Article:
Volunteering in Your Community

It is good. It is necessary for a healthy community. Someone needs to do it.

Religion that is pure and undefiled before God the Father is this: to visit orphans and widows in their affliction… (James 1:27)

Some have volunteer opportunities everywhere they turn. Others have limited circles and no known connections. If you want to help others, how do you make it happen?

Know your calling. Why do you want to do anything? What, in a broad sense, are you called to do? Remind yourself of your motivation so that you can serve from the heart and not just off the checklist.

…let your light shine before others, so that they may see your good works and give glory to your Father who is in heaven. (Matthew 5:16)

Know your availability. You can’t give what you don’t have. If you aren’t free 20 hours a week, don’t sign up to work 3 days a week at the neighborhood thrift store. Before you make any decisions about what you will do to offer a cup of cold water to anyone, know when and how much time you can offer.

Know your gifts. What are you good at? If you love nothing more than serving dinner to the entire block, a soup kitchen is probably a good fit. If you are an extrovert and communicate well, leverage those people skills on a one-to-one basis or as a group leader or teacher. If you prefer limited small talk and being outside, check into a list of houses needing yard work or repairs from a local church or agency. Habitat for Humanity is a lot of fun as a group project and serves great needs. I am by no stretch of the imagination a contractor, but I have enjoyed several years of builds with that program.

Know your possibilities. Start asking. Talk to friends. Let people know you are exploring options. Get ideas. Research local agencies. Call places and ask questions about need. Brainstorm. Pull together a list or pool of what might work. Now you have what you need to make a choice.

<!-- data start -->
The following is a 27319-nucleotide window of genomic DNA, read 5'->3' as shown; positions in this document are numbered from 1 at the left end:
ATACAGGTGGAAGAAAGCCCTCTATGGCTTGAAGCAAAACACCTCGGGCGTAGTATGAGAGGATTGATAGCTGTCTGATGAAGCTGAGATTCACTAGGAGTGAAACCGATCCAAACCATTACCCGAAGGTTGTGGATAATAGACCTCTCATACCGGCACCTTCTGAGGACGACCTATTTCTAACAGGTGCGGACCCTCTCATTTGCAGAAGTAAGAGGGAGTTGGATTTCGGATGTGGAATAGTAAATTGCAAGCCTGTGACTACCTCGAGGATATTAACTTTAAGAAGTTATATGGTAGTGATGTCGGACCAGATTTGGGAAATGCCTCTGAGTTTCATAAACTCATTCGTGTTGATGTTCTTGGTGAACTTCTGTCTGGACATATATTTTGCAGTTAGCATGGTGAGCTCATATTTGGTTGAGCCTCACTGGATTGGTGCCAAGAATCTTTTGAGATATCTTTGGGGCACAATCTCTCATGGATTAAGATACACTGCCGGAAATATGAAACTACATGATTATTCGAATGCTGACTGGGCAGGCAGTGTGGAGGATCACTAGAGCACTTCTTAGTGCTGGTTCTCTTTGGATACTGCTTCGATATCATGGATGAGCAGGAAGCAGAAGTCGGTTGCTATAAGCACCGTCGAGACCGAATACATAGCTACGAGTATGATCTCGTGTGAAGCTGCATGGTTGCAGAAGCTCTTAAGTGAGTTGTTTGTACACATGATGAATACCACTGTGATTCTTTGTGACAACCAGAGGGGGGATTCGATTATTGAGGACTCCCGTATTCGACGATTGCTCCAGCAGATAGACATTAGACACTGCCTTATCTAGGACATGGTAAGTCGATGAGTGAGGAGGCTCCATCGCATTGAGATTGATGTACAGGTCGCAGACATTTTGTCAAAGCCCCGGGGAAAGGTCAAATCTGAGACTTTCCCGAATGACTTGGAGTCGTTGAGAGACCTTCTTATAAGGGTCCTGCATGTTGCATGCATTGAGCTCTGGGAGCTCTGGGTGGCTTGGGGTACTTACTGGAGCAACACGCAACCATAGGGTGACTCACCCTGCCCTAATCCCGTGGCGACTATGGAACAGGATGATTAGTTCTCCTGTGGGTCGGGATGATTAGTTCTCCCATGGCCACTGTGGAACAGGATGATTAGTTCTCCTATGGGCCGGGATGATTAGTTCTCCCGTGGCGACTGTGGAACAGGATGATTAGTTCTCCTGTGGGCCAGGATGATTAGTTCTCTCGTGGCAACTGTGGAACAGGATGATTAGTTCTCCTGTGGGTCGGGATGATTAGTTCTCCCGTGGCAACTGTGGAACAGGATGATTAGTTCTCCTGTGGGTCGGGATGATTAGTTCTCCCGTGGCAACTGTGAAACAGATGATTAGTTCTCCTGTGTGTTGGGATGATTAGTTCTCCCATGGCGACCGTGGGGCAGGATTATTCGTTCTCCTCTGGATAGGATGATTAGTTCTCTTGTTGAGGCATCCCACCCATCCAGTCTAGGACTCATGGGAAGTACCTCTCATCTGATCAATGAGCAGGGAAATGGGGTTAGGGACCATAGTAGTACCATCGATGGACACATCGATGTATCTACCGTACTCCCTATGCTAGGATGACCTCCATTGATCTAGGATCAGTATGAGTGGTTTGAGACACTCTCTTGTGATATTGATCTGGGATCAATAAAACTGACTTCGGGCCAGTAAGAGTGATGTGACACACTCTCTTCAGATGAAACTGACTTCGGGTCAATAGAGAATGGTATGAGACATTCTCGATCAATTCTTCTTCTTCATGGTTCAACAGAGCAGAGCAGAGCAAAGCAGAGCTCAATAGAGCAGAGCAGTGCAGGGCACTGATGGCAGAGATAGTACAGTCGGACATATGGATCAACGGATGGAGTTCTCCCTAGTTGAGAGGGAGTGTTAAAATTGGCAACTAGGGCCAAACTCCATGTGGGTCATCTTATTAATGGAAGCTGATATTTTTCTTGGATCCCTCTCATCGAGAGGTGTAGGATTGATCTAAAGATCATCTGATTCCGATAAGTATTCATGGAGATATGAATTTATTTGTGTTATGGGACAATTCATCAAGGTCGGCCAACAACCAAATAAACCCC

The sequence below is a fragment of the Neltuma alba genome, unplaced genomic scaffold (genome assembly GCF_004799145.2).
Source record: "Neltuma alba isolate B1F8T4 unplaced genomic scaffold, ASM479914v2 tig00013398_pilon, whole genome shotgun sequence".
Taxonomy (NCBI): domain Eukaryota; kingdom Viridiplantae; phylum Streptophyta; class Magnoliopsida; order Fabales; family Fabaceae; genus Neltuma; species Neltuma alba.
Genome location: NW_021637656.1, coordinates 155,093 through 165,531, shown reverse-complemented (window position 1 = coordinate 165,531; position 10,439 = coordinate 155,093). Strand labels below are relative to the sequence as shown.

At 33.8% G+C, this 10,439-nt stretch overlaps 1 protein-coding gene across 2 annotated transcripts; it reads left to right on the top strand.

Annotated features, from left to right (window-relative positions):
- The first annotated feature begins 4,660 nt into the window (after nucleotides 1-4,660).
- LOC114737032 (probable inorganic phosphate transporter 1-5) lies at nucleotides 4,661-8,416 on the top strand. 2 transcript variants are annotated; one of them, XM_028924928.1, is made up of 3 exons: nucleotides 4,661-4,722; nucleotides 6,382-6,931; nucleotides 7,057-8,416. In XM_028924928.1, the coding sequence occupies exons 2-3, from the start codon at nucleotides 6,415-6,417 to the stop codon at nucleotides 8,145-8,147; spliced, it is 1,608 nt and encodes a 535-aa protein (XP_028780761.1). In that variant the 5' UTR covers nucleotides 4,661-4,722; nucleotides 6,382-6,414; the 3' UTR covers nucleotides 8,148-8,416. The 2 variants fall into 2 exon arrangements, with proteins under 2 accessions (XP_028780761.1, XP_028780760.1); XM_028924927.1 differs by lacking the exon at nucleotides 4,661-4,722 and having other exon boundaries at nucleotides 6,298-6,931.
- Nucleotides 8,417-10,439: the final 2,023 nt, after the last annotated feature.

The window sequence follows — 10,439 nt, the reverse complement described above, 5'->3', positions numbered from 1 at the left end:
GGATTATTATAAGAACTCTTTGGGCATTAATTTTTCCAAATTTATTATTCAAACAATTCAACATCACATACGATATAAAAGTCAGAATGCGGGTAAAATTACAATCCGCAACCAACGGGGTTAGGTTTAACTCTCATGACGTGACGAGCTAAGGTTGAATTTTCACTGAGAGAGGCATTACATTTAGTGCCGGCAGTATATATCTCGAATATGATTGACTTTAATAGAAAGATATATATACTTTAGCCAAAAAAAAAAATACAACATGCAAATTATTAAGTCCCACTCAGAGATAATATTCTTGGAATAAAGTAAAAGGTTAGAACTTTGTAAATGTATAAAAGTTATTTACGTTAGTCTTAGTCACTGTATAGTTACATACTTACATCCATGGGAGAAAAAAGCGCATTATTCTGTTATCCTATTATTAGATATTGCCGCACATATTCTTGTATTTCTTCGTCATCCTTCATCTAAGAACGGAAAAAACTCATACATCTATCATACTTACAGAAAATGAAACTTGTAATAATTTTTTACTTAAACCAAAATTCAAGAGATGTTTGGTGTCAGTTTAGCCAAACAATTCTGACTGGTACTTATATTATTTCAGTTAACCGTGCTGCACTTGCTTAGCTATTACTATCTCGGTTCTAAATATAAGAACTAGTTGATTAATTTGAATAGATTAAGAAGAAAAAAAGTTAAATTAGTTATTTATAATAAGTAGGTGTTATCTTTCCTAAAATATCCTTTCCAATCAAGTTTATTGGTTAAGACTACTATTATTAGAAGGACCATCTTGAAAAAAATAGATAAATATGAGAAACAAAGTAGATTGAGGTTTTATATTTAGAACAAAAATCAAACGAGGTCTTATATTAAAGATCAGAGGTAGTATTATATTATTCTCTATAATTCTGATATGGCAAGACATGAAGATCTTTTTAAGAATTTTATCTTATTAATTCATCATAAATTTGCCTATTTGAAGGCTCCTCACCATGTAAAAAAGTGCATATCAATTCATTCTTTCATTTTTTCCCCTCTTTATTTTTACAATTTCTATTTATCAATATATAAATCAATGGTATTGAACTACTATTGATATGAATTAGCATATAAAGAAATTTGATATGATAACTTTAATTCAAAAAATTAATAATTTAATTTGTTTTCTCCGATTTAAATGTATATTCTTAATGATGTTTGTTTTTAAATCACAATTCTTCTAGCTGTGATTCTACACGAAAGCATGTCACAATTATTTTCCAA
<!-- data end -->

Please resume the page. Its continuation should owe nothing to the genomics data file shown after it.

Enjoy! Put your heart into it and be blessed.

Good Ideas: Hospitality Journal

Do you enjoy pulling together beautiful meals and serving delicious food to friends and family? Would you like to get a little bit better at exercising hospitality?

At a recent conference on hospitality, one of the speakers shared her way of remembering those she fed and what she served. She keeps a journal noting who came to a meal, what the menu was, any special needs, and whether the food was a hit or a bust. It’s a great way to remember all the joys of hospitality past, but it’s also an excellent tool to know who likes what (and who needs to avoid what).

One way that we show love to each other is by noticing and remembering likes and dislikes. If you know your friend doesn’t like pizza at all, you won’t keep suggesting the local pizza place for lunch. You wouldn’t want to bring chicken noodle soup to a sick vegan friend, would you? Better to nix the peanut butter cookies for the family with a nut allergy. These things matter, and any effort we make to consider them for others is part of loving our neighbor.

A simple notebook (or spreadsheet, if you prefer) will allow you to track guests, menus, and preferences. It doesn’t need to be elaborate, just your notes.

Further benefit
If you are getting to know new friends, notes on the conversation will help you connect details with names and faces as you go along. You will more easily remember that John and Jody were the couple that lived in Iceland for a year, for instance. You are collecting memories as you go.